My FitBit haunts me. As though I had no memory of Upper Valley winters, this year’s resolution was to meet my daily goal of several thousand steps each day. Two weeks in January of moseying along a Florida beach every morning and evening seemed hardly an accomplishment; it was simply too easy. Then I came back to the Upper Valley. A concerned neighbor had warned me about the state of our steep and icy driveway. “Make sure to pull right into the garage,” she had emailed. The risk involved in walking the 15 feet from our usual parking spot to the front door would be monumental and only a fool would try it, much less in the dark.
And for the past month it has been ever thus. Or worse.
The street at the driveway’s end is a weird mix of ice, snow and early frost heaves. So we drive to “urban” centers. Sidewalks, particularly in Hanover, lurch from bare and bone dry to wickedly glazed, occasionally sloping toward icy pools waiting to claim the next victim. Sometimes it’s below zero and windy; yesterday it was 17 degrees at noon, and I mostly hate to wear hats. Today it was a balmy and welcomed 30 degrees. Then as we began our day’s walk, it started to sputter freezing rain.
A picture of repose in the Hanover Inn
Our go-to survival skill has been to browse the art as we walk through the halls of DHMC, but we are longing for variety. This has led to a half-baked strategy that involves risking the sidewalks for short distances and using all open buildings as warming huts. It’s like interval training: sprint outdoors (carefully), then stroll indoors. Repeat. It is not the ideal workout, but in mid-February, it’s the best we can do.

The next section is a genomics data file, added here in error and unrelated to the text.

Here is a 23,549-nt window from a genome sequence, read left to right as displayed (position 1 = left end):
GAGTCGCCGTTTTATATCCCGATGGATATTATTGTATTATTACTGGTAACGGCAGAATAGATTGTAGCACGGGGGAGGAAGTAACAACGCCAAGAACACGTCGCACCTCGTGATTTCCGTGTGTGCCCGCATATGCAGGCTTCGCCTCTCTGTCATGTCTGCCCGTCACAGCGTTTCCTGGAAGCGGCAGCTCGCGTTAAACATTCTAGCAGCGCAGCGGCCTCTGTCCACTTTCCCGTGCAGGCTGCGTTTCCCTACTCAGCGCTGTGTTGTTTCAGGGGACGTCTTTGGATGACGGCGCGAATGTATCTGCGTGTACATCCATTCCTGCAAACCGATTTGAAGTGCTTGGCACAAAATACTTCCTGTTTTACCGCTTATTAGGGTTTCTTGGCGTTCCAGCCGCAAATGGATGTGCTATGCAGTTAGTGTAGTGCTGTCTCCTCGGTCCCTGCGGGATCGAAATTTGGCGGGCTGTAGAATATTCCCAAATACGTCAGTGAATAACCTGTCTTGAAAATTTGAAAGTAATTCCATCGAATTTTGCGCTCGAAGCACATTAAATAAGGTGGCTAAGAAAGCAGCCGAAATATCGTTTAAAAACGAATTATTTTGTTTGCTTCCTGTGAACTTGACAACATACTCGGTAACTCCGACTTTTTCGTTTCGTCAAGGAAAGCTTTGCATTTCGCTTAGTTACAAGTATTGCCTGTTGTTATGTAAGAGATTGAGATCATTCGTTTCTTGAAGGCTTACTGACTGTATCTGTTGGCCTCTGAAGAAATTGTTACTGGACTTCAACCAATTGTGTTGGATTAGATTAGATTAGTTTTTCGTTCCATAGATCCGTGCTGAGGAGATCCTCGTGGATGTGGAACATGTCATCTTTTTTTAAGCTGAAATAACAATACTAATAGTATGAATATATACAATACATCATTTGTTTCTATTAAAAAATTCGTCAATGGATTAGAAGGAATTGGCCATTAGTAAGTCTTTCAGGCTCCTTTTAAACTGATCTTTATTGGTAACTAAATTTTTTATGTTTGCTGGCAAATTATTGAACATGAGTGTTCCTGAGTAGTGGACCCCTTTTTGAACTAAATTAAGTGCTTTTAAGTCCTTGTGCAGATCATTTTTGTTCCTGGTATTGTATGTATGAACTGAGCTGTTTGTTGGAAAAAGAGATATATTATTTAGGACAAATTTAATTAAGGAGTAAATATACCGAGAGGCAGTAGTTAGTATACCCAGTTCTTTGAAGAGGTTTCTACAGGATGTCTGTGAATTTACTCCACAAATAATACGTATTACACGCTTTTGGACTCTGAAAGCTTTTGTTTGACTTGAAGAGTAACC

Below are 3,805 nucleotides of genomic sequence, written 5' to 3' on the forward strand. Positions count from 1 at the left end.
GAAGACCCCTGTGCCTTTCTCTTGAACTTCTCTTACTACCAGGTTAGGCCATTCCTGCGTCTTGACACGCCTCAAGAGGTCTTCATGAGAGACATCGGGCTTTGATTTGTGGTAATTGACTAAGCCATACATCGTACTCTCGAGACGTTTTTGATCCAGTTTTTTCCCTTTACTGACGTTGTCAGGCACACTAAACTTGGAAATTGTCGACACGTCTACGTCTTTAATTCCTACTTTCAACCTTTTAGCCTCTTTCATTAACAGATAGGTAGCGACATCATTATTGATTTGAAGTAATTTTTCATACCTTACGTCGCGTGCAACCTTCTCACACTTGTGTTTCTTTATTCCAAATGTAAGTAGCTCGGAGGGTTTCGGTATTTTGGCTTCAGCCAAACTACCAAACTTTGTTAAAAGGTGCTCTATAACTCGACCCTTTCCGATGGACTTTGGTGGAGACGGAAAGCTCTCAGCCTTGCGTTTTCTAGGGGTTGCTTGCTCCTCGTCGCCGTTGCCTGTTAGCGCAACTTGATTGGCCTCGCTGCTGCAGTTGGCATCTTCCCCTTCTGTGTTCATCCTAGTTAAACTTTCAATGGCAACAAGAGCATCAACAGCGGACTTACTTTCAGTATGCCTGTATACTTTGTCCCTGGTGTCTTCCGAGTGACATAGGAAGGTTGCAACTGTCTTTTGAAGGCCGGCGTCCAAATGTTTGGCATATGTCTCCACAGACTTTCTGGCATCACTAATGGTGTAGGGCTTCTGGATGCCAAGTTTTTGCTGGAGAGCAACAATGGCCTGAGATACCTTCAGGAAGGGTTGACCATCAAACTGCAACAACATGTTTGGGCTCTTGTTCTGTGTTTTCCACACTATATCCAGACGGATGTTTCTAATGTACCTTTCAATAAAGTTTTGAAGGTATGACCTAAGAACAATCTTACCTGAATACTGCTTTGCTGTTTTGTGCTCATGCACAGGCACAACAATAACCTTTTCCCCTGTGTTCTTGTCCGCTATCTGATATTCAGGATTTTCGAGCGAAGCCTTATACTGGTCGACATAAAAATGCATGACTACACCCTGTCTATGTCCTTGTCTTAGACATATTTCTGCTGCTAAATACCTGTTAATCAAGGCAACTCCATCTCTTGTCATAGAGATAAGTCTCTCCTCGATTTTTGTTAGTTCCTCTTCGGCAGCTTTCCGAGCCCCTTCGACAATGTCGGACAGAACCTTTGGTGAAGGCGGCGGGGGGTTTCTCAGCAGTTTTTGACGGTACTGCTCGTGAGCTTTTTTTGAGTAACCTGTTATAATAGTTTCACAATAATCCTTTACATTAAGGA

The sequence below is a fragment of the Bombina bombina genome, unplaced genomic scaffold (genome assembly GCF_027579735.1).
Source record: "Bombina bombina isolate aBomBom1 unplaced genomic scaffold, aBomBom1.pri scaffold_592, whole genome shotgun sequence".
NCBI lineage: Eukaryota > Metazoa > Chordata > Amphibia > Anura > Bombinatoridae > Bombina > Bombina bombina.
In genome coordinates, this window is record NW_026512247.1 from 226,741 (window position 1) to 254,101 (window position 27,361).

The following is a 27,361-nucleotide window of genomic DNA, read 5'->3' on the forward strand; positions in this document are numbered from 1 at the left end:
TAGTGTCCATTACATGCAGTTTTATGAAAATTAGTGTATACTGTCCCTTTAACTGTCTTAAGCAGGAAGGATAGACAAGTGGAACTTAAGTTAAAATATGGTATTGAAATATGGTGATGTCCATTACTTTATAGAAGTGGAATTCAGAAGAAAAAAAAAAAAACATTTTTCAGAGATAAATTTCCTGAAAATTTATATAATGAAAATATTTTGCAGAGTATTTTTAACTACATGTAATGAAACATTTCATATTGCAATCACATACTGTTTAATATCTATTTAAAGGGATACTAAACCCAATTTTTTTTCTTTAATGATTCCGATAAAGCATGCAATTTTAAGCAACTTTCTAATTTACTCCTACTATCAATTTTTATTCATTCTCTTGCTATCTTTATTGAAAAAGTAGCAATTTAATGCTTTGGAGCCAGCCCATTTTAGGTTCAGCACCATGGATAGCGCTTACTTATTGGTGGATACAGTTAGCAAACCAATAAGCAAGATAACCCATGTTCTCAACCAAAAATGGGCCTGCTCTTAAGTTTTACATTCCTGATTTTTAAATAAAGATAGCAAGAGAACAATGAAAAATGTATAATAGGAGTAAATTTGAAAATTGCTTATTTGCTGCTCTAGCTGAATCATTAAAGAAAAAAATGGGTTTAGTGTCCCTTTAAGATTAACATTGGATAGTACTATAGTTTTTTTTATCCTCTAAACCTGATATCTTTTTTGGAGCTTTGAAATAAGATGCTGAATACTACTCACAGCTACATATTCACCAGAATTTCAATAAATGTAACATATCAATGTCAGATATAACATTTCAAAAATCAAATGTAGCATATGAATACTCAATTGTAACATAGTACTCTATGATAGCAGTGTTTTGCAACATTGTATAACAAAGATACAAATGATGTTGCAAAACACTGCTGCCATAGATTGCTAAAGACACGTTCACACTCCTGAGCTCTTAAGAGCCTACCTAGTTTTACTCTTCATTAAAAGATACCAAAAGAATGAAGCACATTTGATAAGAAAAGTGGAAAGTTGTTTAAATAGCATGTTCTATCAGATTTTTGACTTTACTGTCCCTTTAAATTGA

The Hopkins Center has great indoor scenery. We like the Hop’s small galleries but on this day they were closed. No matter. You can peek into the wonders of the Scene Room. I know I saw that red cafe table and chairs on the set of Dartmouth’s recent production of Cabaret.
Like many, I miss the Hood Museum gift shop. Its former site now houses a replica of the new museum that is soaring toward completion just outside, and you can snag a brochure about the Hood’s public art, which could just lead you across the quad to the Orozco murals in Baker Library. We haunt those halls, too, and glance in again at that lovely Sherman Art Library, where I hope to install myself and read art magazines on some really foul-weathered afternoon.
Outside to some frigid stairs and then to the Black Family Arts Center. Even the lobby (above) is fun. In the recent past its walls were filled with photos of clever murals by Jerry Rosembert Moise, like this:
By Haitian graffiti artist, Jerry Rosembert Moise
On this trip, the gallery next to the Loew’s Theater featured an exhibition of student photography.
Works by Amanda Winch, left , and Ian Marx, right.
And sometimes you just need to see not Dartmouth green, but the real thing. You could brave the elements to Dartmouth’s Life Sciences Building and hop the elevator to the top floor, where an incomparably charming greenhouse awaits. We had other business, so we jumped back into the pickup and drove to Gardener’s Supply (formerly Longacres) on Mechanic Street in Lebanon, newly opened. We strolled the aisles, and ended up among the orchids, in a climate that for a few moments made the icy UV disappear. Almost.
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